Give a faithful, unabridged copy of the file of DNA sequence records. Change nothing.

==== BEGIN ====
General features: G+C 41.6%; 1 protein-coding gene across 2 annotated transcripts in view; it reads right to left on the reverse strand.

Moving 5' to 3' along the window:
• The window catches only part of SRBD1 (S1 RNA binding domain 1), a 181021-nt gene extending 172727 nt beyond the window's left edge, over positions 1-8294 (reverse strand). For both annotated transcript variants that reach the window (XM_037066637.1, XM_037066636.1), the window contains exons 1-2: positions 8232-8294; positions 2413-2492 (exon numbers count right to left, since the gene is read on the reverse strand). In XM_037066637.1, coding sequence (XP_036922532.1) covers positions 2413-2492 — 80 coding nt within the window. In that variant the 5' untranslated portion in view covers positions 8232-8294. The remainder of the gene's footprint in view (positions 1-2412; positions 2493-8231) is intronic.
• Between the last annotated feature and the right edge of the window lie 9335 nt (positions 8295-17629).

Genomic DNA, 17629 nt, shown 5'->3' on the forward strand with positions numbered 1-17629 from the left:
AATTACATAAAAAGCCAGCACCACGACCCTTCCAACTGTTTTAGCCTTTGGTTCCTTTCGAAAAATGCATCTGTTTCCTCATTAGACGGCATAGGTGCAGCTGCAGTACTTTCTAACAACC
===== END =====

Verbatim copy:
General features: G+C 41.6%; 1 protein-coding gene across 2 annotated transcripts in view; it reads right to left on the reverse strand.

Moving 5' to 3' along the window:
• The window catches only part of SRBD1 (S1 RNA binding domain 1), a 181021-nt gene extending 172727 nt beyond the window's left edge, over positions 1-8294 (reverse strand). For both annotated transcript variants that reach the window (XM_037066637.1, XM_037066636.1), the window contains exons 1-2: positions 8232-8294; positions 2413-2492 (exon numbers count right to left, since the gene is read on the reverse strand). In XM_037066637.1, coding sequence (XP_036922532.1) covers positions 2413-2492 — 80 coding nt within the window. In that variant the 5' untranslated portion in view covers positions 8232-8294. The remainder of the gene's footprint in view (positions 1-2412; positions 2493-8231) is intronic.
• Between the last annotated feature and the right edge of the window lie 9335 nt (positions 8295-17629).

Genomic DNA, 17629 nt, shown 5'->3' on the forward strand with positions numbered 1-17629 from the left:
AATTACATAAAAAGCCAGCACCACGACCCTTCCAACTGTTTTAGCCTTTGGTTCCTTTCGAAAAATGCATCTGTTTCCTCATTAGACGGCATAGGTGCAGCTGCAGTACTTTCTAACAACC